What can, and will, save lives as well as seat belts or airbags? The answer: the newest of new technologies!
Federal officials announced in mid-2015 that a revolutionary new, sensor-based technology developed by a joint research program called Driver Alcohol Detection System for Safety (DADDS), could end drunk driving in the U.S. The new technology will mean no more blowing into tubes, unlike the procedures of the interlock devices some states require after drunken-driving convictions, according to the Washington Post, “Instead, either a passive set of breath sensors or touch-sensitive contact points on a starter button or gearshift would immediately register the level of alcohol in the bloodstream.” And if a driver registers above the legal limit, the car simply will not start.
The September 11, 2001 terrorist attacks prompted rapid advancement in sensor technology that can detect tiny measurements and trace elements in people, packages and luggage. The National Highway Traffic Safety Administration (NHTSA) will work to speed up the process of finalizing and field-testing the DADDS technology, in order to get it into vehicles sooner than the estimated five to eight years. The goal is a device that takes less than a second to react, and function without maintenance for at least 10 years. “The message today is not ‘Can we do this?’ but ‘How soon can we do this?’ ” NHTSA administrator Mark Rosekind told the Post. “It is a huge step forward.”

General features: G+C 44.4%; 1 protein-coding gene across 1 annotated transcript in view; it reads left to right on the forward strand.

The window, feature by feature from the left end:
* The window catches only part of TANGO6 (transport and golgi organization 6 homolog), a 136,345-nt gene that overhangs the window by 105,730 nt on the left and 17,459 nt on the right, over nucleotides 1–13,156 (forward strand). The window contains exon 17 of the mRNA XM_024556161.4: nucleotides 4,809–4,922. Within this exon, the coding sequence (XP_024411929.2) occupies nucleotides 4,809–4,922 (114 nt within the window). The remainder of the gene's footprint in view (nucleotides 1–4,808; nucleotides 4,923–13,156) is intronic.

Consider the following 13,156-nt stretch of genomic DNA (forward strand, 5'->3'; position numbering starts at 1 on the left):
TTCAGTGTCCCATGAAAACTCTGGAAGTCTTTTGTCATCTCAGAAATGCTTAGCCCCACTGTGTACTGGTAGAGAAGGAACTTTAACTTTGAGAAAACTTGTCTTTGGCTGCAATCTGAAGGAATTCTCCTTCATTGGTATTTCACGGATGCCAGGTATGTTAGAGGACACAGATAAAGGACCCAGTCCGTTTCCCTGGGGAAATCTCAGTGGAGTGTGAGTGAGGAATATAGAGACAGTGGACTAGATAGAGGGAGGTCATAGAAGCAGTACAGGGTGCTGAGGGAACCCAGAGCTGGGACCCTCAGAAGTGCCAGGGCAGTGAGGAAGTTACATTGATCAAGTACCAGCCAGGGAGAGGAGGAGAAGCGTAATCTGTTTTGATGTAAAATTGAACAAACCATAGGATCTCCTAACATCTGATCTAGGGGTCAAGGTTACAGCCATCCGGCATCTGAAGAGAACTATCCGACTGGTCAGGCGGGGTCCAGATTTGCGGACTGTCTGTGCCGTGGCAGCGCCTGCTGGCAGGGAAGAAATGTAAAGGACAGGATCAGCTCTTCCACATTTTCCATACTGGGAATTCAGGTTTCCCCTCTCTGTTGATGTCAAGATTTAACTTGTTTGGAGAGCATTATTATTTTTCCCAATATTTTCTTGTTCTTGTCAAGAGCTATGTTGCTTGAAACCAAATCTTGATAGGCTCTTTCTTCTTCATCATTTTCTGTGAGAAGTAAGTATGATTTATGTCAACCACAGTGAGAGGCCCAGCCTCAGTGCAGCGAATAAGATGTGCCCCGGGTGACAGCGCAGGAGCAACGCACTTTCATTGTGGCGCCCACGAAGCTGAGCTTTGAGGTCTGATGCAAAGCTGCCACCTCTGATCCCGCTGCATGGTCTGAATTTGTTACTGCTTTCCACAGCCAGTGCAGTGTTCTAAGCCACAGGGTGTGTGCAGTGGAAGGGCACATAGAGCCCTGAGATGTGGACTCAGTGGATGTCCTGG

Will the federal government have to step in to mandate the installation of DADDS in all new vehicles? Rosekind doesn’t think so. “There’s not going to be a parent who isn’t going to want this in their child’s car,” he said. “There’s not going to be a business that’s not going to want this in their vehicles.” The cost per car is estimated to be similar to the cost of seatbelts or air bags, at around $150-$200 per vehicle.
“This is the future, when drunk drivers will be unable to drive their car. While we still have a lot of work to do, we are closer than ever to eliminating drunk driving and creating a future of No More Victims,” said MADD National President Colleen Sheehey-Church. Further, the new technology makes it possible to establish a zero-tolerance system for drivers under the drinking age that would shut down vehicle operation for any trace of alcohol at all.
Stay tuned for the national discussion of the DADDS system and whether it should be mandated in all vehicles. In the meantime, be sure to drive safely at all times.
If you or a family member is involved in a vehicle crash, call on an experienced personal injury attorney to ensure that your legal rights are protected and that you receive the compensation you deserve. For more than 32 years Murphy & Garner has represented injury victims in western Georgia and throughout the state. For a free consultation, call 866-942-0552 or 678-563-1584.